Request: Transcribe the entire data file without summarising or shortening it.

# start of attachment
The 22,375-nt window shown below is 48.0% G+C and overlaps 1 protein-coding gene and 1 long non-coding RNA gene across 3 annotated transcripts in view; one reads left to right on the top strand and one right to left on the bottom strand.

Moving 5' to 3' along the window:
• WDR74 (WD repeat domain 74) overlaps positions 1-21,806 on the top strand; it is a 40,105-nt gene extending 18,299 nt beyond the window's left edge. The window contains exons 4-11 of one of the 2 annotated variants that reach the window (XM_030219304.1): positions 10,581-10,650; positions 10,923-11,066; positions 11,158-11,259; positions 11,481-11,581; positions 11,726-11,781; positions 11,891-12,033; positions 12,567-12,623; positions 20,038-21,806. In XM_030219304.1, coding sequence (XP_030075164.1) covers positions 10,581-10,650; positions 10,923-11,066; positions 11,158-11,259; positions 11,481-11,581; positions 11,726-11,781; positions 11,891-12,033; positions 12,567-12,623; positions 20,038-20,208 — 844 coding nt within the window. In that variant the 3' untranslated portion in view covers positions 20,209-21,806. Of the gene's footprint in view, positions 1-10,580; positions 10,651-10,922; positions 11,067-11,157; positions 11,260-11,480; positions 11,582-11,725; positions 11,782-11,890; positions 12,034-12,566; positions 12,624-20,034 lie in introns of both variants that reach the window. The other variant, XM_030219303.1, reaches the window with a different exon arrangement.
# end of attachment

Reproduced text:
The 22,375-nt window shown below is 48.0% G+C and overlaps 1 protein-coding gene and 1 long non-coding RNA gene across 3 annotated transcripts in view; one reads left to right on the top strand and one right to left on the bottom strand.

Moving 5' to 3' along the window:
• WDR74 (WD repeat domain 74) overlaps positions 1-21,806 on the top strand; it is a 40,105-nt gene extending 18,299 nt beyond the window's left edge. The window contains exons 4-11 of one of the 2 annotated variants that reach the window (XM_030219304.1): positions 10,581-10,650; positions 10,923-11,066; positions 11,158-11,259; positions 11,481-11,581; positions 11,726-11,781; positions 11,891-12,033; positions 12,567-12,623; positions 20,038-21,806. In XM_030219304.1, coding sequence (XP_030075164.1) covers positions 10,581-10,650; positions 10,923-11,066; positions 11,158-11,259; positions 11,481-11,581; positions 11,726-11,781; positions 11,891-12,033; positions 12,567-12,623; positions 20,038-20,208 — 844 coding nt within the window. In that variant the 3' untranslated portion in view covers positions 20,209-21,806. Of the gene's footprint in view, positions 1-10,580; positions 10,651-10,922; positions 11,067-11,157; positions 11,260-11,480; positions 11,582-11,725; positions 11,782-11,890; positions 12,034-12,566; positions 12,624-20,034 lie in introns of both variants that reach the window. The other variant, XM_030219303.1, reaches the window with a different exon arrangement.